These above five words are ones I'd heard, but I just didn't really know the difference. Here's a brief rundown.
Corset - I think we all have a preconceived notion of this one: undergarment that is uncomfortable, confining, and makes you hold your posture; however, if made well, it shouldn't be this way. It should smooth out your torso and provide the fashionable shape of the period. Elizabeth Stewart Clark mentions that in period sources, a stay is the same thing. In modern living history, however, "we often use the term 'corset' to describe a steel-boned, fashion-shaping undergarment, and the term 'stays' to describe a more gently-fitted undergarment with shaping provided from a few bones, or cording and quilting" (The Dressmaker's Guide, 117).
The Workwoman's Guide (1840) gives directions on how to make one starting on page 81 & Plate 11, Figure 22.
The Dressmaker's Guide page 117.
While reading through The Workwoman's Guide, I ran into the word "shift" on page 46. The corresponding figures found on Plate 6 looked something like a baggy shirt-dress. Liz Clark refers to this as a chemise. A shift/chemise is basically a slip (modern term) worn next to the skin and under the corset. The Workwoman's Guide teaches how to make a few variations, Liz has an entire chapter on them in The Dressmaker's Guide (chapter 4) as well as a FREE Chemise Pattern.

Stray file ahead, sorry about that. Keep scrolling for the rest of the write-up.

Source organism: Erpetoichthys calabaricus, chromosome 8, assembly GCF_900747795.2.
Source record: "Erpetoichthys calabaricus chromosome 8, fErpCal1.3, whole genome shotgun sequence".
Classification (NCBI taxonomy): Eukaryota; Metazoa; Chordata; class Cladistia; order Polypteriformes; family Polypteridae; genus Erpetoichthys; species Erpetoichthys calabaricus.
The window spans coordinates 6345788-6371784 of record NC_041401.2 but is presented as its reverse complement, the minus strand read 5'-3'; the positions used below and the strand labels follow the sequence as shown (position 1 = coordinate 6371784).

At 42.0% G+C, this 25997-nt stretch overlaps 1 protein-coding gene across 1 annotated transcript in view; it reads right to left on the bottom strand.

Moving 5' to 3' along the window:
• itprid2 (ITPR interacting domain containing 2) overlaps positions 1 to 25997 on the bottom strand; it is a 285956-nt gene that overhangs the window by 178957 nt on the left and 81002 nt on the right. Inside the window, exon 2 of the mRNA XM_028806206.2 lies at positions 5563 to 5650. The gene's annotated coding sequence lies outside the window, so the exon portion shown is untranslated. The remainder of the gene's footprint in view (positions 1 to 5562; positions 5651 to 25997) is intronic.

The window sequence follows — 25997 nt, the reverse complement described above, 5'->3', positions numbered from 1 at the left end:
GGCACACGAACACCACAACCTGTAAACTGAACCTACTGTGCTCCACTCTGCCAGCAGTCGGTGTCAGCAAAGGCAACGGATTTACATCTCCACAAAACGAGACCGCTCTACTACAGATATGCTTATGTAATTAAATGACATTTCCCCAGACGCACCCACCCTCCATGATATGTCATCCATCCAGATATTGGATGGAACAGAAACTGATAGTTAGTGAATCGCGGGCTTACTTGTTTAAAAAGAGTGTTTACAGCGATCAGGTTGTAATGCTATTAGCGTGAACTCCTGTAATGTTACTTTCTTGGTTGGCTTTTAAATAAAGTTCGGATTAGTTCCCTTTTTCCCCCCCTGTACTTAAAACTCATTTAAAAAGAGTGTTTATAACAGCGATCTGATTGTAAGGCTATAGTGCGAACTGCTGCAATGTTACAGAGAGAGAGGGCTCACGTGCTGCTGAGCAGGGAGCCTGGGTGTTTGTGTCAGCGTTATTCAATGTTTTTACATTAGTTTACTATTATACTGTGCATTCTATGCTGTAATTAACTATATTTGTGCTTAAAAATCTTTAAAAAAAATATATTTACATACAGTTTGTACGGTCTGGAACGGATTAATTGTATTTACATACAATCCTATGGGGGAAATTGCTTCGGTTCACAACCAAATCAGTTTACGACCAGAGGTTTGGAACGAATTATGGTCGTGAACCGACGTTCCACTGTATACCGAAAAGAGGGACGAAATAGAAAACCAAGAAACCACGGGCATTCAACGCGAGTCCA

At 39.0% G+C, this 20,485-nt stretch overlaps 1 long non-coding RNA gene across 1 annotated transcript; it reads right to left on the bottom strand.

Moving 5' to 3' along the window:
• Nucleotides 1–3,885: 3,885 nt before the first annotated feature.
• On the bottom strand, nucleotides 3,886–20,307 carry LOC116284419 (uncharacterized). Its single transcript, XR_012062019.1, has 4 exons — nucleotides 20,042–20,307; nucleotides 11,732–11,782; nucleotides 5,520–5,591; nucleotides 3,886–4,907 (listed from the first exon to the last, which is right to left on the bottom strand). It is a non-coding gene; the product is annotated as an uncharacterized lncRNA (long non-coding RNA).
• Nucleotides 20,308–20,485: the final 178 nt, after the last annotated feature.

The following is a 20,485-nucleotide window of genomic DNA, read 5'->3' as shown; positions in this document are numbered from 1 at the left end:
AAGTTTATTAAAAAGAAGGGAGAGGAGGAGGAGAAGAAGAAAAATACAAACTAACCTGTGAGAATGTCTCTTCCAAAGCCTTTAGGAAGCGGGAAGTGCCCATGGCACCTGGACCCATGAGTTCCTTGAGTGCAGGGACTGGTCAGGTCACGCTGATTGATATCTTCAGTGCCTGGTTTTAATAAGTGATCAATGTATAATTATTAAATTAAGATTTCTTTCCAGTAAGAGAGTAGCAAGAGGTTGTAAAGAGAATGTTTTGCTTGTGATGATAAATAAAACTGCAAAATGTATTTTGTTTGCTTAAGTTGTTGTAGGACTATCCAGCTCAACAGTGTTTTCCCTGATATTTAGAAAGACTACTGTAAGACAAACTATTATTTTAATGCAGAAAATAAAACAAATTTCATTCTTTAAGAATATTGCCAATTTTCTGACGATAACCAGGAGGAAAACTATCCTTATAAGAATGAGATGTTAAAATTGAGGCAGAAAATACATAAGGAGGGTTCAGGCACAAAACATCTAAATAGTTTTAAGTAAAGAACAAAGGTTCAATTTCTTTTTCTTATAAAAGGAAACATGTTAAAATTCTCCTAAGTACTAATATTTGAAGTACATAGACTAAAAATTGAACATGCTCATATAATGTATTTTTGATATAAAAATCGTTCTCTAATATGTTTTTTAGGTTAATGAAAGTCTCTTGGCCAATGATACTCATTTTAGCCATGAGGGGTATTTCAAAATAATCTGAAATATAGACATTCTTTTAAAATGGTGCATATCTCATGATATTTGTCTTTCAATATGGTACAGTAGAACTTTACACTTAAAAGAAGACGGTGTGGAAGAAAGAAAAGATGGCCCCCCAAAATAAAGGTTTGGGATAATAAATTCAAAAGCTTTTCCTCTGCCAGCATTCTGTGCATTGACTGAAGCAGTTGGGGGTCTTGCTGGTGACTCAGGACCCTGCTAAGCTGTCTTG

chemisette the same? No. I e-mailed Liz to clarify this one for me. Here's what she said:
A chemisette is a little different; it's a white accessory piece that can either be shaped like a modern "dickie" or is sometimes a complete white underbodice, sleeves included. Either way, a chemisette is made of very fine, sometimes sheer white cotton or linen. The chemisette is worn to fill in the neckline of a low-bodiced or half-high bodiced dress for daywear. Full underbody styles also fill in a short or open dress sleeve. Chemisettes can be extremely decorative, with tucks, insertions of lace or white embroidery, braidwork, complex embroidery patterns (usually white thread on the fine white cloth.)